This past week I found myself feeling the stress of a difficult conversation I had been avoiding. Sign after sign shining as a reminder of what I needed to face. I was looking over and over for ways to avoid it altogether. Yet the effects of avoidance were becoming more in focus with every moment. I lived between confidence that I needed to take action to fear of what the result would be.
What is it that makes it hard to speak the truth? Why do we find ourselves grappling over our needs and boundaries? And most importantly how do we get past this and get what needs to be done… done.
For me, the answer was found leaning into what I was feeling when I thought about the conversation. I had to listen to why it was hard.
The impact of avoidance
The weight of doing nothing was literally bearing down on me. My voice felt compressed, something like when you have a cold and are just tired of coughing. My neck and shoulders feeling as though they were carrying more than possible. Hip opener after hip opener it seemed there was too much to ever feel released again.
My mind was like a spiral, thoughts whirling around and around. The conversation rolling around and around. What would happen? Would it go okay? What was the best way to say all that needed to be said? My eyes felt tired as they fought for clarity. The more I tried to not think about it, the more I actually did. The thoughts like a magnet, something I couldn’t separate from.
Emotionally I was on the edge. Each moment feeling like a volcano ready to erupt. As the truth of this sunk in I knew I had to act. My inner voice was clear, nothing would change until I did.
Handling a difficult conversation requires skill and empathy, but ultimately, it requires the courage to go ahead and do it.
Tips for handling difficult conversations
I chose to be prepared! I practiced what there was to say with a friend. Allowing myself to hear feedback on the message I was sharing. I wanted to be sure my message was what I intended and that it held space for the other person to be with what was said.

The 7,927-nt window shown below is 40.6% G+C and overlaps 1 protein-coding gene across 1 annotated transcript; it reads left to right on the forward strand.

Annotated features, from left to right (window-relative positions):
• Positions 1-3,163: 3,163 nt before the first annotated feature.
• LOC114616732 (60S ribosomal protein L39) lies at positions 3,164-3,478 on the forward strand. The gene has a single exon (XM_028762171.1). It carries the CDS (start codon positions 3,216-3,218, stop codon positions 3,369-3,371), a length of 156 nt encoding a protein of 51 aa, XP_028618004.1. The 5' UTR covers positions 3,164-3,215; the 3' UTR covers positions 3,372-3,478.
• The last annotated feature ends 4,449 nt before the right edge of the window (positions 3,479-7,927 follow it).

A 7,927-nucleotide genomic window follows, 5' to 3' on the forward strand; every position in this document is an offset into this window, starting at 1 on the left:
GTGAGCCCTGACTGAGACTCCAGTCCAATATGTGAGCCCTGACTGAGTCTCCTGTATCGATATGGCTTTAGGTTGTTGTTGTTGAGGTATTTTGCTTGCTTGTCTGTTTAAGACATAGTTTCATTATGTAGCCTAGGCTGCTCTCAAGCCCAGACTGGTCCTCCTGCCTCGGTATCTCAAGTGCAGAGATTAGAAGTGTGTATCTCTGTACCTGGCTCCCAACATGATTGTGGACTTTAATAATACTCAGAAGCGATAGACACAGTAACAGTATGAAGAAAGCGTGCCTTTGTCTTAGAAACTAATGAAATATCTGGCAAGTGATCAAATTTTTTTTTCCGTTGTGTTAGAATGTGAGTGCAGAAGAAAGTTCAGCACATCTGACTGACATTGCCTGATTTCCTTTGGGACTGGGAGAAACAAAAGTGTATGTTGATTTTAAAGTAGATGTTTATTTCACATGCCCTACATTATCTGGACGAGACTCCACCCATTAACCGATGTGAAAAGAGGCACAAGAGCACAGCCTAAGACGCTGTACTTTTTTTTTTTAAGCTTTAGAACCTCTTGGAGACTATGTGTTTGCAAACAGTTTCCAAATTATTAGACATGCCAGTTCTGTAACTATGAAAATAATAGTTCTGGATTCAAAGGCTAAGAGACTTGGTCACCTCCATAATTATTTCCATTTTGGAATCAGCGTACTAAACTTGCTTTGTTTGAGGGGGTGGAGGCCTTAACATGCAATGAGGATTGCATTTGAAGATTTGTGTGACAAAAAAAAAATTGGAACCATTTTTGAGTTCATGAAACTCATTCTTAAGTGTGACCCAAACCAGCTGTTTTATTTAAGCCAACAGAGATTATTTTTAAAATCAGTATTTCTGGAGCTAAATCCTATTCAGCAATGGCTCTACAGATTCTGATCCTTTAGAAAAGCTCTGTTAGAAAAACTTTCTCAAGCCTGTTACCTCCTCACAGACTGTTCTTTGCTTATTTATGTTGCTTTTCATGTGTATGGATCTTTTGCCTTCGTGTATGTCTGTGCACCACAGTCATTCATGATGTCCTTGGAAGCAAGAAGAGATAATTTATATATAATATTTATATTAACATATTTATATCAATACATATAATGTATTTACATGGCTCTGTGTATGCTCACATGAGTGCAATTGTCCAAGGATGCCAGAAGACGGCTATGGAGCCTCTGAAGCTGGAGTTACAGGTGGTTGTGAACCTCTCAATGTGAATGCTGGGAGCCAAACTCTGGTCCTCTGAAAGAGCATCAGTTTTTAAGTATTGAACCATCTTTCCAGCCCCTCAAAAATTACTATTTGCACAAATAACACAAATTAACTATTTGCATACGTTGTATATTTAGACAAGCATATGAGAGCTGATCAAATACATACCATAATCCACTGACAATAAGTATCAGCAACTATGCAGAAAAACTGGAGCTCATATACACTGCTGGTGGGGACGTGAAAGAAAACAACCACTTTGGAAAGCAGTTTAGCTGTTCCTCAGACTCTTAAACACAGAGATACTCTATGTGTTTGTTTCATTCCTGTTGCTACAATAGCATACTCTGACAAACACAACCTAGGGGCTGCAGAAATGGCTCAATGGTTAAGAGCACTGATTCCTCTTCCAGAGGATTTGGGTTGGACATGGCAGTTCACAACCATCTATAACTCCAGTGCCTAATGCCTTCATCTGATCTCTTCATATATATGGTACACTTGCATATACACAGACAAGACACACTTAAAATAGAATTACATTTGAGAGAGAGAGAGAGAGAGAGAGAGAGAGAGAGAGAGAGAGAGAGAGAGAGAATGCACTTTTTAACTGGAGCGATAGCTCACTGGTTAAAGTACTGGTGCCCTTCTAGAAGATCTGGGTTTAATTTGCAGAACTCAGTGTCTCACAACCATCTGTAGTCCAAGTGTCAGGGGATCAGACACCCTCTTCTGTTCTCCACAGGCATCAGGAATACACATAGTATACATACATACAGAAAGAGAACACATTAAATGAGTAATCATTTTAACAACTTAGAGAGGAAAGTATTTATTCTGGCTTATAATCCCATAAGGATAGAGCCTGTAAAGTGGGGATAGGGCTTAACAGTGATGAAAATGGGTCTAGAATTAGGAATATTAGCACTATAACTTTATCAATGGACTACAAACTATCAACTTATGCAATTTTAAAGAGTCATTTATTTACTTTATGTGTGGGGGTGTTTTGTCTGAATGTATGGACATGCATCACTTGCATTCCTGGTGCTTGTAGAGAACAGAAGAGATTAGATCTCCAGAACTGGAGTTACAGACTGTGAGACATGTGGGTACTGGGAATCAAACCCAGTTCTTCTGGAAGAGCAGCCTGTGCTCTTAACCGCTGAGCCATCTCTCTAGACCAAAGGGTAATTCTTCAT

Know what I wanted.
Once I knew what to say, I also had to know what I wanted the result to be. Was there one option, or multiple ways to solve the issue? This was a question I had to grapple with and know what was workable for me.
Managing my emotions.
My emotions were already ready to boil over, I had to give myself space to be calm. I took a walk and had some quiet time. I chose a peaceful place to be. Every decision made would give me space, to be ready. I picked a park for a walk, a mindful breath and got some fresh air. I sat up tall and dialed the phone.
Ask for permission.
Give the person an opportunity to look if now is the right time. Share the conversation is difficult, and you want to be sure now is the right time.
Be comfortable with silence.
There are moments in all conversations where a silence occurs. I let this space be a pause, allowing what is said to sink in. Instead of trying to fill them in, I used them as a way to calm. I focused on breathing.
When difficult things are said it is easy to back down, to soften your message. In preparing I knew my goal was fair, this allowed me to use a consistent approach. I trusted I had thought it through, and when the conversation shifted, I brought it back to what mattered.
Own only what is yours.
We react. Remember this when people say harsh things. Face the anger, blame, and all other responses with silence. Nothing said is true. Allow anything to be said without taking it in. Allowing others to face things in their own way without it being about me has been a gift for both of us. I allow myself to be true to my needs and boundaries. I allow others to be with their response and not make them wrong for having a reaction. In other words, be with what is said without attachment.
In the end, I can only be with my own actions and be at peace. No matter how it goes I need to let it go. For instance, I let go what I didn’t say and what I did. I let go what I didn’t do and what I did. Above all, the result is not important for me to be complete. Peace of mind is made by acknowledging anything that is left. To forgive what I or the other person did or didn’t do.